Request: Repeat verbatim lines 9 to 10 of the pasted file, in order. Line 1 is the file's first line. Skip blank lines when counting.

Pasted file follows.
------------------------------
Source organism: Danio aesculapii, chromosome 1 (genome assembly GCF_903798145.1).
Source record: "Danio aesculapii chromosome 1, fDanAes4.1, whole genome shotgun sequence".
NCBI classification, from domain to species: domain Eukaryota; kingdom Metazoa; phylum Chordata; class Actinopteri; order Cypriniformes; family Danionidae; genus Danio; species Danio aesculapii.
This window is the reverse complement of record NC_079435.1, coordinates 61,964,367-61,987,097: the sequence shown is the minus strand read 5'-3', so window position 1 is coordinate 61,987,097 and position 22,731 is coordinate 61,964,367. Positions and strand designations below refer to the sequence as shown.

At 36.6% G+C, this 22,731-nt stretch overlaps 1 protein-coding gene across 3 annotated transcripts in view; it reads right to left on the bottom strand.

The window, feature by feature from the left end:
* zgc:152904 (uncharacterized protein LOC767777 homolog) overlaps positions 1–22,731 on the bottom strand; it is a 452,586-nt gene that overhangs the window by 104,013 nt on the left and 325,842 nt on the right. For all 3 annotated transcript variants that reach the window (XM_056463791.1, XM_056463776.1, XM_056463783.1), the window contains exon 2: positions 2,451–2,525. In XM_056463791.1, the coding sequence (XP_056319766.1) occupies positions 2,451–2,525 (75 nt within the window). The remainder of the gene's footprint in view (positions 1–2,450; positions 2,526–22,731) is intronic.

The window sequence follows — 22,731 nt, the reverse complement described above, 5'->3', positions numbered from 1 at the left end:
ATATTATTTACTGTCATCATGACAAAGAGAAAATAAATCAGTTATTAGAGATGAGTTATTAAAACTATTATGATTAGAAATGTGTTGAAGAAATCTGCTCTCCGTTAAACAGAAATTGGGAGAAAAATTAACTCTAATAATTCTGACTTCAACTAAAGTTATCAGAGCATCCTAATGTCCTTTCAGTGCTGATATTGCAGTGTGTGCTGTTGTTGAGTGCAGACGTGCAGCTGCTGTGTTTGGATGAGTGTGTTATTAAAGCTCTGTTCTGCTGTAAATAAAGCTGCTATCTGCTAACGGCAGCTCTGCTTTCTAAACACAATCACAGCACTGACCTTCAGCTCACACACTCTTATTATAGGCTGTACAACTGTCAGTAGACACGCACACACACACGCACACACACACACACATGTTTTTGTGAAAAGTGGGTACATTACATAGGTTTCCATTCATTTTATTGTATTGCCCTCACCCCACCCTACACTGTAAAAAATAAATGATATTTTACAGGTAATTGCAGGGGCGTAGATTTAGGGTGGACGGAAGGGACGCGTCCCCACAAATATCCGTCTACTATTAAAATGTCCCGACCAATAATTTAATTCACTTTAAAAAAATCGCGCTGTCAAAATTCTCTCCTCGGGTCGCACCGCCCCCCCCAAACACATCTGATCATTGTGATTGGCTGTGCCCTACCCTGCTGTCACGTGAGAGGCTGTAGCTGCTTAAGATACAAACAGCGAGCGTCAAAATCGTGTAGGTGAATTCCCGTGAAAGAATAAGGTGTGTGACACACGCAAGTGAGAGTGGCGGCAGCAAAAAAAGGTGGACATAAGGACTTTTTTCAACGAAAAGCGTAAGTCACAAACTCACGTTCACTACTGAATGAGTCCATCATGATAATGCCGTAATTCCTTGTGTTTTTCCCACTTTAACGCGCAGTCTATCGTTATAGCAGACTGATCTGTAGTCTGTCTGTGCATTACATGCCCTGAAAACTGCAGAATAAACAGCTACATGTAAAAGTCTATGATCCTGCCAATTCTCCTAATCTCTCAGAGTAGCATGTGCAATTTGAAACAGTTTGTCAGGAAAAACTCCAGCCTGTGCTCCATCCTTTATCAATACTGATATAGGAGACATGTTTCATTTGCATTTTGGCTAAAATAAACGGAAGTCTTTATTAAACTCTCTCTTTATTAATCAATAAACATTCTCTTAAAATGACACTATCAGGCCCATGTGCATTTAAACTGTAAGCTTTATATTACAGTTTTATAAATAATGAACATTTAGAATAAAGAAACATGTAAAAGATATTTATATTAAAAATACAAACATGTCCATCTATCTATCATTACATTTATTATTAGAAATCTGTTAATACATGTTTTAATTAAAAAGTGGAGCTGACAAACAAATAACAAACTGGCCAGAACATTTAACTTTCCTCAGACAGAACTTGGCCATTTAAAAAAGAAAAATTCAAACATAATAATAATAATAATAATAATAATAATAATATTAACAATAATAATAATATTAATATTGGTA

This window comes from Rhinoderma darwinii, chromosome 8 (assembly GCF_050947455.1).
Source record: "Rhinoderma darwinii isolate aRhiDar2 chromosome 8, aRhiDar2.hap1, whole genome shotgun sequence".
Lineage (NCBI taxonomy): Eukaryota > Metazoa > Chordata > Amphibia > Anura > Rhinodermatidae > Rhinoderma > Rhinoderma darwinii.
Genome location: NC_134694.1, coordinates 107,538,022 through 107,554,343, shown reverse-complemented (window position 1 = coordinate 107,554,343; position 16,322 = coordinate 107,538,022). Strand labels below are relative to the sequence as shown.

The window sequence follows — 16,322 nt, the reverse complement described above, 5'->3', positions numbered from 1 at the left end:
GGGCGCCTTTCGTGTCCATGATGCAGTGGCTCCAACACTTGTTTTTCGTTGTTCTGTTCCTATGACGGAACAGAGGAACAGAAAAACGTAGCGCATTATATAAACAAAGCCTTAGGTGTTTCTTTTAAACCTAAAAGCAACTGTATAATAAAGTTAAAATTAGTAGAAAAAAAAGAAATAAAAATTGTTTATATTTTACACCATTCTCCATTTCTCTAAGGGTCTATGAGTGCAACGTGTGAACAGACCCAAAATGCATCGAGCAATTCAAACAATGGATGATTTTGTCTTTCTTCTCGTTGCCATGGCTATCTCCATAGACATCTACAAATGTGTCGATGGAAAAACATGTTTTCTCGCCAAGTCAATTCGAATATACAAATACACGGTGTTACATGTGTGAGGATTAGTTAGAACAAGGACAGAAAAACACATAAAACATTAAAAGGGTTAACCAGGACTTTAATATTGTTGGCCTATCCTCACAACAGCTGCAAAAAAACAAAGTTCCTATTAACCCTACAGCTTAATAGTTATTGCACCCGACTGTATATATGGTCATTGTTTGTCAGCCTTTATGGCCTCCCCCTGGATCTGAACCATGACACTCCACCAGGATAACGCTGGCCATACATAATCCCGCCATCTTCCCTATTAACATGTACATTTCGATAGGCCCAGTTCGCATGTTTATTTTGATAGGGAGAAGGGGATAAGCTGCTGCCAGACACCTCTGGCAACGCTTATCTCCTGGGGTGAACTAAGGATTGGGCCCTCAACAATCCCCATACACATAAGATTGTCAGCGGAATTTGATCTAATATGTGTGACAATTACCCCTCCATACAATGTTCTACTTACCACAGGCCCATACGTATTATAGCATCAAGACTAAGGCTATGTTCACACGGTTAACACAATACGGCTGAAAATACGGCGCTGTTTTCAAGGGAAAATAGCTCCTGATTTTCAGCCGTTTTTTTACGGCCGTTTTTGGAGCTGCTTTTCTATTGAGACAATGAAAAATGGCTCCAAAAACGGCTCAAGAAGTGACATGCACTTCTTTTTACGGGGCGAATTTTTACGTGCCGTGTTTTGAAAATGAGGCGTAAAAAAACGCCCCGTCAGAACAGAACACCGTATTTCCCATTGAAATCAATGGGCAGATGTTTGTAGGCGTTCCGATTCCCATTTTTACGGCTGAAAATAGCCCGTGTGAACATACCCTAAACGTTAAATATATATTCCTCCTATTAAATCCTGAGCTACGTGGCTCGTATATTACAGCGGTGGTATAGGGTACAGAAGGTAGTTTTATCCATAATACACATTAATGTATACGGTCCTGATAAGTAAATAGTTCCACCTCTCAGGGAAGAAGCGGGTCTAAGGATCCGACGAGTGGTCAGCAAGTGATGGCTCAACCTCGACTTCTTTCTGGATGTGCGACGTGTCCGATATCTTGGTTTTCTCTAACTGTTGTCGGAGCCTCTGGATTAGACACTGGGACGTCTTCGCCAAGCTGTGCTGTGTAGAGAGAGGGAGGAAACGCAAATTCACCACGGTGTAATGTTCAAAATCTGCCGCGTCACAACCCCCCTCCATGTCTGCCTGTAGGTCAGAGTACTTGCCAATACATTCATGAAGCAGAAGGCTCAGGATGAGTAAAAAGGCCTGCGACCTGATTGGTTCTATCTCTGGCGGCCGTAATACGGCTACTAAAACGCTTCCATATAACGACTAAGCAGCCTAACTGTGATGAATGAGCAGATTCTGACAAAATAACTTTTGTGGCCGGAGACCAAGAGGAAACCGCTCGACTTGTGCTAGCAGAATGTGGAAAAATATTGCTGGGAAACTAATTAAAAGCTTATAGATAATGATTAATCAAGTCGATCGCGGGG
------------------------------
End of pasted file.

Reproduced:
ATATTATTTACTGTCATCATGACAAAGAGAAAATAAATCAGTTATTAGAGATGAGTTATTAAAACTATTATGATTAGAAATGTGTTGAAGAAATCTGCTCTCCGTTAAACAGAAATTGGGAGAAAAATTAACTCTAATAATTCTGACTTCAACTAAAGTTATCAGAGCATCCTAATGTCCTTTCAGTGCTGATATTGCAGTGTGTGCTGTTGTTGAGTGCAGACGTGCAGCTGCTGTGTTTGGATGAGTGTGTTATTAAAGCTCTGTTCTGCTGTAAATAAAGCTGCTATCTGCTAACGGCAGCTCTGCTTTCTAAACACAATCACAGCACTGACCTTCAGCTCACACACTCTTATTATAGGCTGTACAACTGTCAGTAGACACGCACACACACACGCACACACACACACACATGTTTTTGTGAAAAGTGGGTACATTACATAGGTTTCCATTCATTTTATTGTATTGCCCTCACCCCACCCTACACTGTAAAAAATAAATGATATTTTACAGGTAATTGCAGGGGCGTAGATTTAGGGTGGACGGAAGGGACGCGTCCCCACAAATATCCGTCTACTATTAAAATGTCCCGACCAATAATTTAATTCACTTTAAAAAAATCGCGCTGTCAAAATTCTCTCCTCGGGTCGCACCGCCCCCCCCAAACACATCTGATCATTGTGATTGGCTGTGCCCTACCCTGCTGTCACGTGAGAGGCTGTAGCTGCTTAAGATACAAACAGCGAGCGTCAAAATCGTGTAGGTGAATTCCCGTGAAAGAATAAGGTGTGTGACACACGCAAGTGAGAGTGGCGGCAGCAAAAAAAGGTGGACATAAGGACTTTTTTCAACGAAAAGCGTAAGTCACAAACTCACGTTCACTACTGAATGAGTCCATCATGATAATGCCGTAATTCCTTGTGTTTTTCCCACTTTAACGCGCAGTCTATCGTTATAGCAGACTGATCTGTAGTCTGTCTGTGCATTACATGCCCTGAAAACTGCAGAATAAACAGCTACATGTAAAAGTCTATGATCCTGCCAATTCTCCTAATCTCTCAGAGTAGCATGTGCAATTTGAAACAGTTTGTCAGGAAAAACTCCAGCCTGTGCTCCATCCTTTATCAATACTGATATAGGAGACATGTTTCATTTGCATTTTGGCTAAAATAAACGGAAGTCTTTATTAAACTCTCTCTTTATTAATCAATAAACATTCTCTTAAAATGACACTATCAGGCCCATGTGCATTTAAACTGTAAGCTTTATATTACAGTTTTATAAATAATGAACATTTAGAATAAAGAAACATGTAAAAGATATTTATATTAAAAATACAAACATGTCCATCTATCTATCATTACATTTATTATTAGAAATCTGTTAATACATGTTTTAATTAAAAAGTGGAGCTGACAAACAAATAACAAACTGGCCAGAACATTTAACTTTCCTCAGACAGAACTTGGCCATTTAAAAAAGAAAAATTCAAACATAATAATAATAATAATAATAATAATAATAATATTAACAATAATAATAATATTAATATTGGTA

This window comes from Rhinoderma darwinii, chromosome 8 (assembly GCF_050947455.1).